The executive adds that in their comprehensive waste management they promote prevention, reduction, reuse and recycling, to reduce final disposal in landfills.

“We promote, for example, the reduction of the use of raw materials in our packaging, and we promote eco-design for our own brands. Our vision is to address the environmental issue in a holistic manner, therefore, managing opportunities for improvement in containers and packaging has a positive impact on the environmental aspects that we work on as a company: energy, water and greenhouse gases,” he lists.

In general, the destination of packaging waste at an industrial level is diverse.

In the case of cardboard containers and boxes, there is a significant percentage, since more than 80% are currently valued. However, in the case of plastic and metal, the level of recycling is low, therefore, these waste end up where they should not, in circumstances where they are completely recyclable products and should go to recycling plants. And the same goes for metal.

Therefore, “the work of the Management System and what this law seeks is precisely to increase the degrees of separation and improve the internal management of companies so that most of the waste generated as a consequence of their productive activities goes to valorization, that is, recycling,” says Pedro Álamos, General Manager of ProREP , an exclusive Management System for Non-Domiciliary Containers and Packaging,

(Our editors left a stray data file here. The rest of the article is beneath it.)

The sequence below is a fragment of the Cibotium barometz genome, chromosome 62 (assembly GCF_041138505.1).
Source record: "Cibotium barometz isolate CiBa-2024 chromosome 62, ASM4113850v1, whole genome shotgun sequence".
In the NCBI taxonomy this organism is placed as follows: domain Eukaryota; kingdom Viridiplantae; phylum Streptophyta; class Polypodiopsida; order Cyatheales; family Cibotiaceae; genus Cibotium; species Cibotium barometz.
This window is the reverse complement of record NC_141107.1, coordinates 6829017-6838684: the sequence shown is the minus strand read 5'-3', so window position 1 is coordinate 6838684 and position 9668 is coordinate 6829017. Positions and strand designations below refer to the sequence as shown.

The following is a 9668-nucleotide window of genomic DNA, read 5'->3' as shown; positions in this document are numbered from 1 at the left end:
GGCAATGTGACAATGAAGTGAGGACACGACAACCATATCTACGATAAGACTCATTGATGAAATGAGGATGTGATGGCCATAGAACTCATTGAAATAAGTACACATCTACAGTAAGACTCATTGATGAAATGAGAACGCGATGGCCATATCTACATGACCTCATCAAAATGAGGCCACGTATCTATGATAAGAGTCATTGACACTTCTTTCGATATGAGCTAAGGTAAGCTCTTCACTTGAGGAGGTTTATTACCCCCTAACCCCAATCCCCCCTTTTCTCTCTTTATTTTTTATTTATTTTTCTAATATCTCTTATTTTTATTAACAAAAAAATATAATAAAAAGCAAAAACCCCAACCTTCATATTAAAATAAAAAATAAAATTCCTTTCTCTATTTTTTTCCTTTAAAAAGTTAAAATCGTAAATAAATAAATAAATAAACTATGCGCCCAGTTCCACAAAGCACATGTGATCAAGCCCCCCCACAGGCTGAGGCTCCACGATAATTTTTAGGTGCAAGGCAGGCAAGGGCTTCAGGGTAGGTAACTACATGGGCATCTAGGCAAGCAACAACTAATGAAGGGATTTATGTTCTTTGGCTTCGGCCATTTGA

Thus, the main challenge that the REP law imposes for companies is twofold. “The first is that the role of container and packaging producer entails obligations and, therefore, they must comply with them through a Management System with the recovery goals for this recycling.

On the other hand, as waste generators at the company level they also have obligations in their role as industrial consumers. This means that they have to make profound changes in waste management, so that those that are generated as part of their production and their activity in the plants are valued by themselves or through an authorized manager."

For Álamos, this presents a double and relevant challenge that will transform the waste management sector, introducing circularity to the industrial world.

ProREP, as a Management System, has contemplated the provision of incentives to improve the separation of packaging and boost the demand for recycled material.

To illustrate, he mentions the case of Germany, where more than 90% of all glass and 58% of all steel comes from recycled raw materials. “That means we have a lot to move forward and change our way of doing things,” he adds.

The firm Ambipar Enrivonment, meanwhile, made an investment of US$ 23 million in a modern plant for the treatment and recovery of household waste, unlike ProRep.